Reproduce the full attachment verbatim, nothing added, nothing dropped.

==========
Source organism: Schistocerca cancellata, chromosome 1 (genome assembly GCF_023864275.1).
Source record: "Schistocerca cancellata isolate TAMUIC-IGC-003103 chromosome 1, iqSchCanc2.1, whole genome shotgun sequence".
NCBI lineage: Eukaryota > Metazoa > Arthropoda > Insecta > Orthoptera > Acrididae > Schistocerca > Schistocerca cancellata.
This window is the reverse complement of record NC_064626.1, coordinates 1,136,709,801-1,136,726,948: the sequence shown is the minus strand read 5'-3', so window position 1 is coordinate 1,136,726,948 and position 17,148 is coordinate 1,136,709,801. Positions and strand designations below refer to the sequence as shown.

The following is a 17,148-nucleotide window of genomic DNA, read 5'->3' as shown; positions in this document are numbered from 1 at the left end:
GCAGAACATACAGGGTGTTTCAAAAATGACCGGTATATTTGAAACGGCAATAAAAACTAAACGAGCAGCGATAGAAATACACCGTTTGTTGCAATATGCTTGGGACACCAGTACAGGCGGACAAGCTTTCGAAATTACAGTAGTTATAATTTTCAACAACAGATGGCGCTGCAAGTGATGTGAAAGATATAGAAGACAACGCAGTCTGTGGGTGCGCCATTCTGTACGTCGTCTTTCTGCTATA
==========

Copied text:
Source organism: Schistocerca cancellata, chromosome 1 (genome assembly GCF_023864275.1).
Source record: "Schistocerca cancellata isolate TAMUIC-IGC-003103 chromosome 1, iqSchCanc2.1, whole genome shotgun sequence".
NCBI lineage: Eukaryota > Metazoa > Arthropoda > Insecta > Orthoptera > Acrididae > Schistocerca > Schistocerca cancellata.
This window is the reverse complement of record NC_064626.1, coordinates 1,136,709,801-1,136,726,948: the sequence shown is the minus strand read 5'-3', so window position 1 is coordinate 1,136,726,948 and position 17,148 is coordinate 1,136,709,801. Positions and strand designations below refer to the sequence as shown.

The following is a 17,148-nucleotide window of genomic DNA, read 5'->3' as shown; positions in this document are numbered from 1 at the left end:
GCAGAACATACAGGGTGTTTCAAAAATGACCGGTATATTTGAAACGGCAATAAAAACTAAACGAGCAGCGATAGAAATACACCGTTTGTTGCAATATGCTTGGGACACCAGTACAGGCGGACAAGCTTTCGAAATTACAGTAGTTATAATTTTCAACAACAGATGGCGCTGCAAGTGATGTGAAAGATATAGAAGACAACGCAGTCTGTGGGTGCGCCATTCTGTACGTCGTCTTTCTGCTATA